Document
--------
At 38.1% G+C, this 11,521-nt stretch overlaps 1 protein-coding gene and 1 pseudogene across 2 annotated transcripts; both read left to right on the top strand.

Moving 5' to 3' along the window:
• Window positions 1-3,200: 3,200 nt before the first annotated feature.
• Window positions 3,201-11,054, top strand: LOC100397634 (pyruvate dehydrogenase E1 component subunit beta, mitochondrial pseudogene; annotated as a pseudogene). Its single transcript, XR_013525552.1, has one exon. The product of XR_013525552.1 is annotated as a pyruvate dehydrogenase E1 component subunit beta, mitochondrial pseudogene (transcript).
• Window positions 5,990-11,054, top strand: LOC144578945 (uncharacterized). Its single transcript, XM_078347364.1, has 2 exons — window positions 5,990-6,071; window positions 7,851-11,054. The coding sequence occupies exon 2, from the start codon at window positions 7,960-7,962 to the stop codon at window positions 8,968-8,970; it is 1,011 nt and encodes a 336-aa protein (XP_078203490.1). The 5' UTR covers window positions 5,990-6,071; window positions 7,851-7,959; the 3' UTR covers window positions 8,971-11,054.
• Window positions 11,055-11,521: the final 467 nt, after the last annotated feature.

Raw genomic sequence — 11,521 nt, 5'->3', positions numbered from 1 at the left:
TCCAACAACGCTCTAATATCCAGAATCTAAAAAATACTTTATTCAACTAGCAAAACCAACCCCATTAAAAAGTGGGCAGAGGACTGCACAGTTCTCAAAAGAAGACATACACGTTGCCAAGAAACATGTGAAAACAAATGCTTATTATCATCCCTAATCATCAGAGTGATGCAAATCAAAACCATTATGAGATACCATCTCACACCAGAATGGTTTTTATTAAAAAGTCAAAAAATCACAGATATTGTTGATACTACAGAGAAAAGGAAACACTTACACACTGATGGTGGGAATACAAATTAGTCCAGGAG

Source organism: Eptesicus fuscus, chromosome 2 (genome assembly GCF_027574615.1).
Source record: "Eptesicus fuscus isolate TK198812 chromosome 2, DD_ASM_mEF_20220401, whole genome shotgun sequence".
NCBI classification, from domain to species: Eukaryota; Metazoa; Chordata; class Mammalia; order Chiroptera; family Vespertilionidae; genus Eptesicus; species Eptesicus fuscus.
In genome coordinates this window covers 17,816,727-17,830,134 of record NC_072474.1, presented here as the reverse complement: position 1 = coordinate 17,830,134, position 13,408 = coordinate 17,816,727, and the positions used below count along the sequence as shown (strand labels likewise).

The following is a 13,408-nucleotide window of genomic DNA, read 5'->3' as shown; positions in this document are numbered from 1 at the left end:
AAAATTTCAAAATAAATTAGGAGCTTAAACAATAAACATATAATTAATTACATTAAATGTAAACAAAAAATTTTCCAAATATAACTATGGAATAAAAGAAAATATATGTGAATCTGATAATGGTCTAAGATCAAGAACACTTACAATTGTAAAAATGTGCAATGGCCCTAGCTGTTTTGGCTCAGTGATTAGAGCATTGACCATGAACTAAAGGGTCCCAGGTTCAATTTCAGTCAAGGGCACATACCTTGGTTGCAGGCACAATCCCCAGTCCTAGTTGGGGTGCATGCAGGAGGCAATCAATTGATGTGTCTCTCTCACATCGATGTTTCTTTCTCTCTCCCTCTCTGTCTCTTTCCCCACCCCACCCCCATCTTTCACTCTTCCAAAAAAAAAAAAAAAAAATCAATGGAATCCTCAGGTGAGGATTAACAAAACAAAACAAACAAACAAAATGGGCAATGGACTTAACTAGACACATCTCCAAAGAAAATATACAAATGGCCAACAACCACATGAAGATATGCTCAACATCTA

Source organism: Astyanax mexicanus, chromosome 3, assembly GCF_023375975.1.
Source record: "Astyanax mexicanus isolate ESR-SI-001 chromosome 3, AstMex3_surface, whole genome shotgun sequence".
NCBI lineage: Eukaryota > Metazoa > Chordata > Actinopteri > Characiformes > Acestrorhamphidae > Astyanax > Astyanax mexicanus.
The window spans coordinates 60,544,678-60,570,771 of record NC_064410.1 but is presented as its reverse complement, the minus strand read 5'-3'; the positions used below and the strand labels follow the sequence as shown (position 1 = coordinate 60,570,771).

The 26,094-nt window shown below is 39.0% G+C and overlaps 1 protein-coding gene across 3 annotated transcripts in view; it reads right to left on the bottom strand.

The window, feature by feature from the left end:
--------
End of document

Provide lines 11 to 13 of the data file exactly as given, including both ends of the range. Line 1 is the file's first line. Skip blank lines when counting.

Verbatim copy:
NCBI classification, from domain to species: Eukaryota; Metazoa; Chordata; class Mammalia; order Chiroptera; family Vespertilionidae; genus Eptesicus; species Eptesicus fuscus.
In genome coordinates this window covers 17,816,727-17,830,134 of record NC_072474.1, presented here as the reverse complement: position 1 = coordinate 17,830,134, position 13,408 = coordinate 17,816,727, and the positions used below count along the sequence as shown (strand labels likewise).

The following is a 13,408-nucleotide window of genomic DNA, read 5'->3' as shown; positions in this document are numbered from 1 at the left end: